Sunday, March 29, 2009

Some kind of progress

Today I wake up and think of new strategies of taste. When I drink water, I’m going to try and sense the texture, the flavor. I need to eat slower, take more time with each bite. Standing, maybe I can sense my tongue in my mouth, the air.

All of this interrupted by a project with my mother, for some reason I agreed to take a look at the bio she wrote for a new brochure about my grandmother’s art, this is an ongoing project so elaborate and frustrating that I can barely even write about it, but basically it involves my mother’s attempt to market my grandmother’s art, which seems to involve thousands and thousands of dollars and sometimes an elegant creation like a website or a show but mostly this endless cycle webbing my mother and grandmother together in a fight disguised as unity. Remember: this is my father’s mother.

Anyway, I take a look at the bio and it’s a mess, so then I’m frantically looking at the website and the catalog for the permanent collection of my grandmother’s art at the University of Maryland and then I’m already so drained I can’t even function. And I haven’t even talked to my mother yet. Why did I agree to do this?

At least I figure out what I want to say: you shouldn’t involve me in your stress. But then we’re talking and my mother’s frantic and I’m editing the thing for her and she’s still frantic and demanding, she wants me to look it over again after she types it up so then we got off the phone. At least I have this feldenkrais CD, calming me into the ground and when I get back up I can think about taste again.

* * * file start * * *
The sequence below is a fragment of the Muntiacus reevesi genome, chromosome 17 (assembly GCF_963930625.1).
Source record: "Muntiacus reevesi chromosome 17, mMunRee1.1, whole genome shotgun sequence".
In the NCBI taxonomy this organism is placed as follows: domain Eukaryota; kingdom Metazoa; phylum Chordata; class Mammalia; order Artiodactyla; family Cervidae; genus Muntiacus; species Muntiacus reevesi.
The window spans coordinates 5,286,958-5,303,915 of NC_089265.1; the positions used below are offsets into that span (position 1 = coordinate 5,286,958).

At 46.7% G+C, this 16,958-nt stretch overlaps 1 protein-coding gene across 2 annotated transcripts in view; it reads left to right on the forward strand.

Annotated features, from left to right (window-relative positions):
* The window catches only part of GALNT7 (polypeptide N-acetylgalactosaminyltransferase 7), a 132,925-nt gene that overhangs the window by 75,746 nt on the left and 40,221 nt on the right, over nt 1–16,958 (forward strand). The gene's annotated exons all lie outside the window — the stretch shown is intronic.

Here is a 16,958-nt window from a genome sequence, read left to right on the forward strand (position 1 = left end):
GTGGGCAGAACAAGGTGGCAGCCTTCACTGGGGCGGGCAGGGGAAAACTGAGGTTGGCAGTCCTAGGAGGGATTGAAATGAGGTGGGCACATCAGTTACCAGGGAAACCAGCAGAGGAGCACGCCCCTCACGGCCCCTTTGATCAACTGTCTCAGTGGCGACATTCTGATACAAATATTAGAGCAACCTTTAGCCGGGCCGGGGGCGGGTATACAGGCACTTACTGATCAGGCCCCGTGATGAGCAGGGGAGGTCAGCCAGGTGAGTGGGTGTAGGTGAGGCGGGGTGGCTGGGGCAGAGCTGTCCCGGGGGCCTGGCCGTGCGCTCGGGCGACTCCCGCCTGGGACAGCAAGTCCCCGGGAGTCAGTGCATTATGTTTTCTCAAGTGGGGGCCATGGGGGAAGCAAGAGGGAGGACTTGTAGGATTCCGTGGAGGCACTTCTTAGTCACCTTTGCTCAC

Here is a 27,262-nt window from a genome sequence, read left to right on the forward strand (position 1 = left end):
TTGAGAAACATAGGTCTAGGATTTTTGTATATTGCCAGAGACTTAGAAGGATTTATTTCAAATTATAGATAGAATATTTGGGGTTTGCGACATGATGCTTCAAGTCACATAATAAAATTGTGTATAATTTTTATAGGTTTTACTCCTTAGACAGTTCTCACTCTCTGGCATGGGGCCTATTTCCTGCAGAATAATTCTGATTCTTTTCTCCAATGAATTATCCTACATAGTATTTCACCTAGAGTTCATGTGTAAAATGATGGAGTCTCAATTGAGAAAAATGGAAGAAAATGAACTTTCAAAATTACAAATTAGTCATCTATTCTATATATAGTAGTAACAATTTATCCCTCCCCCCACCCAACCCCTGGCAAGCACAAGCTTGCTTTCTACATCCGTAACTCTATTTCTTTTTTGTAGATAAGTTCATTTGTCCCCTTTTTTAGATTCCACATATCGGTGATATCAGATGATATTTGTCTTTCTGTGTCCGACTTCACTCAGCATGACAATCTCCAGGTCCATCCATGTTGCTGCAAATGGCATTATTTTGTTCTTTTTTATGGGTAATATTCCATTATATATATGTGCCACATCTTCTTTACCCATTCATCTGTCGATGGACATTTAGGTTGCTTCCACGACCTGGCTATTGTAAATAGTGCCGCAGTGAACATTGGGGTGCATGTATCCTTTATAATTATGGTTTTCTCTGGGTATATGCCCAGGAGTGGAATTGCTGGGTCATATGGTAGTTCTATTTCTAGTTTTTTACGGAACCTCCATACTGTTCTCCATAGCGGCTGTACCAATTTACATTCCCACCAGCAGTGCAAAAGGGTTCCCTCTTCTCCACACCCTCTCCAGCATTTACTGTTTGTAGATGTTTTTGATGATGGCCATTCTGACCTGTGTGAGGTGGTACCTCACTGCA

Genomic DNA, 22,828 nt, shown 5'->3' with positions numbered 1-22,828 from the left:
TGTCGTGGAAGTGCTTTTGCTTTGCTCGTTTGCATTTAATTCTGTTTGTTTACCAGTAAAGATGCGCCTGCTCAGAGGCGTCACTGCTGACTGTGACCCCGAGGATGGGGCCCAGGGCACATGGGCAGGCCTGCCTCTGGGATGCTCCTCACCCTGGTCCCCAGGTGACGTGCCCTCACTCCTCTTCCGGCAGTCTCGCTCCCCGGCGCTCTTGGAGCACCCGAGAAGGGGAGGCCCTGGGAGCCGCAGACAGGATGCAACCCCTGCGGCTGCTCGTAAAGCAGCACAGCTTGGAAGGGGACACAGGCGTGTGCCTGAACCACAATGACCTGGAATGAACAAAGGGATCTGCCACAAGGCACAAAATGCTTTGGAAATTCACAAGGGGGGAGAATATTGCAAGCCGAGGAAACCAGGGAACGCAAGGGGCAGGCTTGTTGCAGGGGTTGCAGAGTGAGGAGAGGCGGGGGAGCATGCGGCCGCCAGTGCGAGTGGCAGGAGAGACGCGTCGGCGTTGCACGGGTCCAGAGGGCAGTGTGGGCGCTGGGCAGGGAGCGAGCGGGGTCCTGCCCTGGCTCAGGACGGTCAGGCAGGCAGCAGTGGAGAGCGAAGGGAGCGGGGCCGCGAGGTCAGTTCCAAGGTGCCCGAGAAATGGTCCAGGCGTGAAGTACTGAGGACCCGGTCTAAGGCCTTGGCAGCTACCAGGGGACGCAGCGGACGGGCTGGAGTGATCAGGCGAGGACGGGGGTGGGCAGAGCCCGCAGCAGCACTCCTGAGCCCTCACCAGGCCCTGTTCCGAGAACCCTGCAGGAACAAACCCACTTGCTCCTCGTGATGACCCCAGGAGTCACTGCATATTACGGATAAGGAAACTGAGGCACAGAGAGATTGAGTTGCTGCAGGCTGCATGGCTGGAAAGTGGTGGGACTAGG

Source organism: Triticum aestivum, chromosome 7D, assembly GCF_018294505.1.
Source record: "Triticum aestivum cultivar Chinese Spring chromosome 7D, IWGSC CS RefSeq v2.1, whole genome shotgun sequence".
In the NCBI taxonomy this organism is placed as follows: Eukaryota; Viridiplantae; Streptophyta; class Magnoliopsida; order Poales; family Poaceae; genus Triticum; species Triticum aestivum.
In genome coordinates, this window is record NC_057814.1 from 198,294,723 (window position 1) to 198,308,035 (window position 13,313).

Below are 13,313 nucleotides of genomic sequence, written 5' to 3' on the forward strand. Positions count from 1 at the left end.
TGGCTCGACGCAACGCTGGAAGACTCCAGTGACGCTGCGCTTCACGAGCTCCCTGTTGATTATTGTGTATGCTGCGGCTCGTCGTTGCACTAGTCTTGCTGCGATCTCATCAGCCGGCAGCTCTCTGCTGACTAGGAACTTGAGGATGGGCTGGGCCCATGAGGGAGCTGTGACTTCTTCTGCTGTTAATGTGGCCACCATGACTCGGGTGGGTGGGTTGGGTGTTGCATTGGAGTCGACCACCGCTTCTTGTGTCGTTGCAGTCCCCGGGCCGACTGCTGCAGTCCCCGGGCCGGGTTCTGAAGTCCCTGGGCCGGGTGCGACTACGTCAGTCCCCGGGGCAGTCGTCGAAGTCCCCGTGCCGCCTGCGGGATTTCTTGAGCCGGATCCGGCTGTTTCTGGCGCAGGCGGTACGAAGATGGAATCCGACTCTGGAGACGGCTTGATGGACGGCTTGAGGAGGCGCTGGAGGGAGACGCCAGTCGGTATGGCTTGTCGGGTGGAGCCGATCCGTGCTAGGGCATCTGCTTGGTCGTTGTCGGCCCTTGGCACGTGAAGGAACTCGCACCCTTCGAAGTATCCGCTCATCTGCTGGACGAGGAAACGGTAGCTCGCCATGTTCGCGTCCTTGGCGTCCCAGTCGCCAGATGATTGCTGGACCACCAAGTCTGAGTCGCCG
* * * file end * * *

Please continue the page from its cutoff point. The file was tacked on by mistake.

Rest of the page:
Back to my mother’s stress, but then I do say: please don’t ask me to do something like this again, I mean here you are trying to do something that isn’t what you do -- you’re not a curator or an agent -- and I don’t think you should agree to do these things, although that’s a separate issue and what I’m saying now is that I don’t have any energy and when I do something like this it’s the only thing I can do the whole day and I don’t want you to involve me in your stress. My mother listens, and then tries to explain, and I say that I don’t mind giving advice, but usually when I give you advice you don’t even listen to it, and even with this bio you’ll probably take it to Rose and she’ll say she doesn’t like it at all and then what will have been the point? Or, when I said a long time ago that what you needed to do was to find a gallery to represent her, instead of spending your own money to promote her work because that’s what galleries do, you don’t have to spend your own money, and it’s only now that you’re trying to find a gallery. Or when I suggested that you get her neighborhood paper to do an article on her, because that’s the point of neighborhood papers and she’s lived in that neighborhood for 50 years and I’m sure they would be interested, but you never did that. And my mother doesn’t even remember that suggestion, so she says you’re right that’s a good example, and I guess I’m glad that even if I did this thing that drained me at least I could articulate exactly why, and tell my mother right away and so that feels like some kind of progress.

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